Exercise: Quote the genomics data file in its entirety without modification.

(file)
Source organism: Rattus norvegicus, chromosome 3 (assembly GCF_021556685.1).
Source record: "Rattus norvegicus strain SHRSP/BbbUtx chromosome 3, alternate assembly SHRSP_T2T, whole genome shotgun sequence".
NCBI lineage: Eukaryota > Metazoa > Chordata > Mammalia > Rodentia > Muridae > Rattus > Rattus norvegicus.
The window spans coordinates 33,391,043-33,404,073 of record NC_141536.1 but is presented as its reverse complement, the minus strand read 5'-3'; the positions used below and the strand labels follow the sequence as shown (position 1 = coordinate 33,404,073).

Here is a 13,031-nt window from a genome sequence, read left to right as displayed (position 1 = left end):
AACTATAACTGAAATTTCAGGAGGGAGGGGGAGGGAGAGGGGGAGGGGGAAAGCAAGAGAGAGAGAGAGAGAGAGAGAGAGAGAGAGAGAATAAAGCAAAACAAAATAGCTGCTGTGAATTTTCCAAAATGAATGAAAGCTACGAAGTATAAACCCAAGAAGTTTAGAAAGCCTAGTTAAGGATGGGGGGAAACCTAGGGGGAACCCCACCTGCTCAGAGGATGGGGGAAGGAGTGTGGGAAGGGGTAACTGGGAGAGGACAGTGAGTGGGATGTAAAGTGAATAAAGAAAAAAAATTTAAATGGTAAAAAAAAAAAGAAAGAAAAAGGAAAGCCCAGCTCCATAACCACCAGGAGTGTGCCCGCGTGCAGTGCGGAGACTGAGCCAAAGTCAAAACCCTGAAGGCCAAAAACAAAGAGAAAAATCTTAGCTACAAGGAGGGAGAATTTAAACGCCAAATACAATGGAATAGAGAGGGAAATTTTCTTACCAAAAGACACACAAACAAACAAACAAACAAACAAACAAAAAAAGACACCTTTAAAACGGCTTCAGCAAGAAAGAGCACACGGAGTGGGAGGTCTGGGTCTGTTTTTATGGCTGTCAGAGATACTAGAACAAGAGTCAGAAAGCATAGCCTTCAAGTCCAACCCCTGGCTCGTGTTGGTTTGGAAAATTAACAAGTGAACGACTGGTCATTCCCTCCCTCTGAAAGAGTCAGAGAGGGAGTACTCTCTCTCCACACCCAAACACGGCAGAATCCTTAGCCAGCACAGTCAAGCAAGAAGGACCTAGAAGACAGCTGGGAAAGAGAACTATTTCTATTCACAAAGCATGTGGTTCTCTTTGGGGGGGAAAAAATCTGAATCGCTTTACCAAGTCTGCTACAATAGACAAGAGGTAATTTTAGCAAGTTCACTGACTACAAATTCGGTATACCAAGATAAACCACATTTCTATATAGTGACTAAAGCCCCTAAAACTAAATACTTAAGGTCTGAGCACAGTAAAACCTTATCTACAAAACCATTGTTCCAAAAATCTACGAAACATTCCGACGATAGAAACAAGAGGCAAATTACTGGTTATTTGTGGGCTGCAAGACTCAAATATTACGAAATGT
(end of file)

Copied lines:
Source organism: Rattus norvegicus, chromosome 3 (assembly GCF_021556685.1).
Source record: "Rattus norvegicus strain SHRSP/BbbUtx chromosome 3, alternate assembly SHRSP_T2T, whole genome shotgun sequence".
NCBI lineage: Eukaryota > Metazoa > Chordata > Mammalia > Rodentia > Muridae > Rattus > Rattus norvegicus.
The window spans coordinates 33,391,043-33,404,073 of record NC_141536.1 but is presented as its reverse complement, the minus strand read 5'-3'; the positions used below and the strand labels follow the sequence as shown (position 1 = coordinate 33,404,073).

Here is a 13,031-nt window from a genome sequence, read left to right as displayed (position 1 = left end):
AACTATAACTGAAATTTCAGGAGGGAGGGGGAGGGAGAGGGGGAGGGGGAAAGCAAGAGAGAGAGAGAGAGAGAGAGAGAGAGAGAGAGAATAAAGCAAAACAAAATAGCTGCTGTGAATTTTCCAAAATGAATGAAAGCTACGAAGTATAAACCCAAGAAGTTTAGAAAGCCTAGTTAAGGATGGGGGGAAACCTAGGGGGAACCCCACCTGCTCAGAGGATGGGGGAAGGAGTGTGGGAAGGGGTAACTGGGAGAGGACAGTGAGTGGGATGTAAAGTGAATAAAGAAAAAAAATTTAAATGGTAAAAAAAAAAAGAAAGAAAAAGGAAAGCCCAGCTCCATAACCACCAGGAGTGTGCCCGCGTGCAGTGCGGAGACTGAGCCAAAGTCAAAACCCTGAAGGCCAAAAACAAAGAGAAAAATCTTAGCTACAAGGAGGGAGAATTTAAACGCCAAATACAATGGAATAGAGAGGGAAATTTTCTTACCAAAAGACACACAAACAAACAAACAAACAAACAAACAAAAAAAGACACCTTTAAAACGGCTTCAGCAAGAAAGAGCACACGGAGTGGGAGGTCTGGGTCTGTTTTTATGGCTGTCAGAGATACTAGAACAAGAGTCAGAAAGCATAGCCTTCAAGTCCAACCCCTGGCTCGTGTTGGTTTGGAAAATTAACAAGTGAACGACTGGTCATTCCCTCCCTCTGAAAGAGTCAGAGAGGGAGTACTCTCTCTCCACACCCAAACACGGCAGAATCCTTAGCCAGCACAGTCAAGCAAGAAGGACCTAGAAGACAGCTGGGAAAGAGAACTATTTCTATTCACAAAGCATGTGGTTCTCTTTGGGGGGGAAAAAATCTGAATCGCTTTACCAAGTCTGCTACAATAGACAAGAGGTAATTTTAGCAAGTTCACTGACTACAAATTCGGTATACCAAGATAAACCACATTTCTATATAGTGACTAAAGCCCCTAAAACTAAATACTTAAGGTCTGAGCACAGTAAAACCTTATCTACAAAACCATTGTTCCAAAAATCTACGAAACATTCCGACGATAGAAACAAGAGGCAAATTACTGGTTATTTGTGGGCTGCAAGACTCAAATATTACGAAATGT